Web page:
It is three months later. Albert receives guests for breakfast at his small apartment. He instructs his servant to let his mother know that he will be bringing a guest to her at 3 p.m. As Albert reads the newspaper, Lucien Debray, the private secretary to the Minister of Interior, and Beauchamp, the newspaper editor, enter.
Chapter 41: The Breakfast
Lucien and Beauchamp ask Albert about his possible marriage arrangement with Danglar’s daughter. Chateau-Renaud, a French nobleman, and officer Maximilian Morrel enter. Chateau-Renaud tells the men how Morrel saved his life. Albert receives Maximilian as a new friend. Albert relates the story of his kidnapping to the party. He also tells of Franz’s experiences with Sinbad the Sailor. The Count of Monte Cristo arrives and is introduced to the men. The Count’s eyes flash with recognition when introduced to Maximilian. At breakfast, the Count shows the group a large, hollow emerald where he keeps his homemade sleeping pills. The Count asks questions about Baron Danglars and talks to Maximilian about his sister. The breakfast party breaks up leaving Albert and the Count alone.
Chapter 42: The Presentation
Albert and the Count go to meet his parents. His father (Fernand) greets them. Fernand explains he was in the armed services but has retired to politics. He is flattered by the Count and does not recognize him. Albert’s mother (Mercedes) enters and thanks the Count for saving her son’s life. The Count says he must leave and tend to his new house. After he leaves, Albert goes to his mother. He asks about her health as she looks pale. Mercedes asks Albert about the Count’s name, home and age. Albert says the Count is a remarkable man. She asks about Fernand’s reaction to the Count then goes to sleep. Albert notes his mother’s reaction to the Count.
Chapter 43: Monsieur Bertuccio
The Count enters his new house on the Champs Elysses where a notary is waiting with papers to buy a country house. The Count sends a card of introduction to Danglars then instructs his servant, Bertuccio, to accompany him to his new country house. Bertuccio pauses when he hears the address of the house.
Chapter 44: The House at Auteuil
During the 20-minute drive to the country house, Bertuccio prays and sweat forms at his brow. At the house, they are greeted by a servant who says the last master rarely visited the house after his daughter died 21 years ago. Bertuccio becomes more anxious as they enter the house and panics when they enter the garden. The Count asks what is wrong and Bertuccio says it is here that he committed murder.
Chapter 21: The Isle of Tiboulen
Dantes cuts himself out of the sack then cuts the cord tied to his feet before he hits the water. He swims to the Isle of Tiboulen, an uninhibited island, where he rests then witnesses a shipwreck during a storm. He goes into the water, pretends to be a sailor from the wreck and is picked up by a smugglers boat, The Young Amelia. He hears the firing alarm from Chateau D’If, signaling a prisoner escape. Dantes asks the date and discovers that he was imprisoned for 14 years.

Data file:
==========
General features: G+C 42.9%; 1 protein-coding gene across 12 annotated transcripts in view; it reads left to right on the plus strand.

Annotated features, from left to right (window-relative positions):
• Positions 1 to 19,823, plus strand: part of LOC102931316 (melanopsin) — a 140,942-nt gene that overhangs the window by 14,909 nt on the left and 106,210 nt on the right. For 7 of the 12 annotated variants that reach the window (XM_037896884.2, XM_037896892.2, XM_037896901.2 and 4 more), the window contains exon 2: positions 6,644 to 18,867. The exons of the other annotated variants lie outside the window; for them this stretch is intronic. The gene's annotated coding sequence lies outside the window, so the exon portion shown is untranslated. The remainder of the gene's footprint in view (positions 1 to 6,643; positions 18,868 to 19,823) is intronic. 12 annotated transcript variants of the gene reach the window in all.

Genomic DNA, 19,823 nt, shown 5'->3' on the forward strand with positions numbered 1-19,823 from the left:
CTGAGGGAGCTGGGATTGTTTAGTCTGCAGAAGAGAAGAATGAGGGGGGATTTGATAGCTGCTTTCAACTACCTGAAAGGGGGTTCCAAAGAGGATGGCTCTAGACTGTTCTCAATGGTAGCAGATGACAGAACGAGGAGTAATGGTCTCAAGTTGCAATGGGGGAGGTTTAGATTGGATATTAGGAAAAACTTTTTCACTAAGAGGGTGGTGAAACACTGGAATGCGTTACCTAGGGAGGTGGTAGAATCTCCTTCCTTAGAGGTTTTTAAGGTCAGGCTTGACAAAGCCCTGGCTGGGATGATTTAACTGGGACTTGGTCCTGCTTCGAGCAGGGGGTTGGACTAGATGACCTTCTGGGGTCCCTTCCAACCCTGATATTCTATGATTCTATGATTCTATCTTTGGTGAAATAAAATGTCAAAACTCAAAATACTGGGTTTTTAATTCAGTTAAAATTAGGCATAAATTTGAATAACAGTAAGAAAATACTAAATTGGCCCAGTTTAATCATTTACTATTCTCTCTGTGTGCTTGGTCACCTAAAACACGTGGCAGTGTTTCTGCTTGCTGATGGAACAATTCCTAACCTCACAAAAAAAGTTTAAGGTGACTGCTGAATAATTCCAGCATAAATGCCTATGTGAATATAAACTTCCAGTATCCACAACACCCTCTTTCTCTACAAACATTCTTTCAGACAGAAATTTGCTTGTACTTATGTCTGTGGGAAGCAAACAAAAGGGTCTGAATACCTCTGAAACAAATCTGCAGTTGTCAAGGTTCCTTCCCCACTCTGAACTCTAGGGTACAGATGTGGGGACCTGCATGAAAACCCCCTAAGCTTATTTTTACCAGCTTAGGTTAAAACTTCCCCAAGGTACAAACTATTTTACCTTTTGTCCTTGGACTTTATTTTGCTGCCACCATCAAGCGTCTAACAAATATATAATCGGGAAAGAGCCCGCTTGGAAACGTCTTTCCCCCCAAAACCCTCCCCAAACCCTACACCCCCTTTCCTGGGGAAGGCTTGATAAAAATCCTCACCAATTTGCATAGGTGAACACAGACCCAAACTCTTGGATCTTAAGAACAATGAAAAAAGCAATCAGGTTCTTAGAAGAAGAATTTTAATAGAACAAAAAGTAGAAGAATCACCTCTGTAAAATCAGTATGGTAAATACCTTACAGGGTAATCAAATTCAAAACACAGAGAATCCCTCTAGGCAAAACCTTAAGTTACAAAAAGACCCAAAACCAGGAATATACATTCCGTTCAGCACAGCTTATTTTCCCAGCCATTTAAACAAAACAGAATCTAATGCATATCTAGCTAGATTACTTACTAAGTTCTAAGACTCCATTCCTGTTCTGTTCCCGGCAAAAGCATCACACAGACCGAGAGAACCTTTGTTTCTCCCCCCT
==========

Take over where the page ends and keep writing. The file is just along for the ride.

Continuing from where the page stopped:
Chapter 22: The Smugglers
The captain of The Young Amelia asks Dantes to join their crew, Dantes agrees to join for three months. At port, Dantes gets a haircut and shave. He barely recognizes himself in the looking-glass. Once at sea, Dantes befriends Jacopo and teaches him to sail. During one of their journeys, the smugglers decide to land on the island of Monte Cristo.
Chapter 23: The Isle of Monte Cristo
Dantes feels fortune is finally in his favor. When the boat lands on the island, Dantes is the first on shore. He takes a gun, shoots a wild goat and tells Jacopo to bring it back to the crew for a feast. Dantes uses the time alone to search the coast for signs of an old grotto. The crew watches Dantes slip and fall while running on the shoreline rocks. Dantes is unable to move and begs the crew to leave him while he heals. The crew leaves Dantes provisions before departing the island.
Chapter 24: The Search
Dantes waits for the boat to depart then resumes his search for the grotto (He faked his injury). When he believes he has found the spot, he uses his pickaxe to chip away the rock and lights gunpowder to blow the rock apart. He finds stairs descending into the first grotto, then breaks his way into the second grotto. He returns to the surface and creates a torch from a tree branch. He descends again and uncovers a casket bound with iron. The casket contains gold bars and coins, diamonds, rubies and pearls. Dantes is elated.
Chapter 25: At Marseilles Again
Dantes puts some of the gems in his pocket, covers the casket with dirt and blocks the grotto opening with rocks. The smugglers return for him after six days. They land at Leghorn where Dantes sells his gems. Dantes buys Jacopo a boat and gives him money to hire a crew. He tells Jacopo to sail to Marseilles and gather information about Old Dantes and Mercedes. Dantes travels to Genoa where he buys a small yacht, complete with hidden compartments. Dantes sails to Monte Cristo, collects the treasure and hides it on his yacht. Jacopo meets Dantes on Monte Cristo and reports that Old Dantes is dead and Mercedes is gone. Dantes sails to Marseilles. He walks the streets toward his father’s house, his head full of memories. He enters his father’s house to find a young couple now in his rooms. He asks about Caderousse, the tailor who was once their neighbor. Dantes buys the house.
Chapter 26: The Inn of Pont Du Gard